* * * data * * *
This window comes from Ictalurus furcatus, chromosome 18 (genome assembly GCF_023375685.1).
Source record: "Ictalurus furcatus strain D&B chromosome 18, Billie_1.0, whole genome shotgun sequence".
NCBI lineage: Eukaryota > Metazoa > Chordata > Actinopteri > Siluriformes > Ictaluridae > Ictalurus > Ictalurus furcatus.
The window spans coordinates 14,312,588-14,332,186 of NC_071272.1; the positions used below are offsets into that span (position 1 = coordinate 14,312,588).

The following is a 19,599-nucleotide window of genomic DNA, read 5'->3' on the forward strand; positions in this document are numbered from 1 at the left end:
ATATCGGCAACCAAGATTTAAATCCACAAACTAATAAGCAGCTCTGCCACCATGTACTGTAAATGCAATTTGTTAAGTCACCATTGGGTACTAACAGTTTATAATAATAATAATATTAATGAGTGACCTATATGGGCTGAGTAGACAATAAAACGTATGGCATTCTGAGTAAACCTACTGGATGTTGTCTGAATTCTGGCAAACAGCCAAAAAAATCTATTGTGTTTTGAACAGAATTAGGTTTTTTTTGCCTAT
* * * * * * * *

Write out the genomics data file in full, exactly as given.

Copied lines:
This window comes from Ictalurus furcatus, chromosome 18 (genome assembly GCF_023375685.1).
Source record: "Ictalurus furcatus strain D&B chromosome 18, Billie_1.0, whole genome shotgun sequence".
NCBI lineage: Eukaryota > Metazoa > Chordata > Actinopteri > Siluriformes > Ictaluridae > Ictalurus > Ictalurus furcatus.
The window spans coordinates 14,312,588-14,332,186 of NC_071272.1; the positions used below are offsets into that span (position 1 = coordinate 14,312,588).

The following is a 19,599-nucleotide window of genomic DNA, read 5'->3' on the forward strand; positions in this document are numbered from 1 at the left end:
ATATCGGCAACCAAGATTTAAATCCACAAACTAATAAGCAGCTCTGCCACCATGTACTGTAAATGCAATTTGTTAAGTCACCATTGGGTACTAACAGTTTATAATAATAATAATATTAATGAGTGACCTATATGGGCTGAGTAGACAATAAAACGTATGGCATTCTGAGTAAACCTACTGGATGTTGTCTGAATTCTGGCAAACAGCCAAAAAAATCTATTGTGTTTTGAACAGAATTAGGTTTTTTTTGCCTAT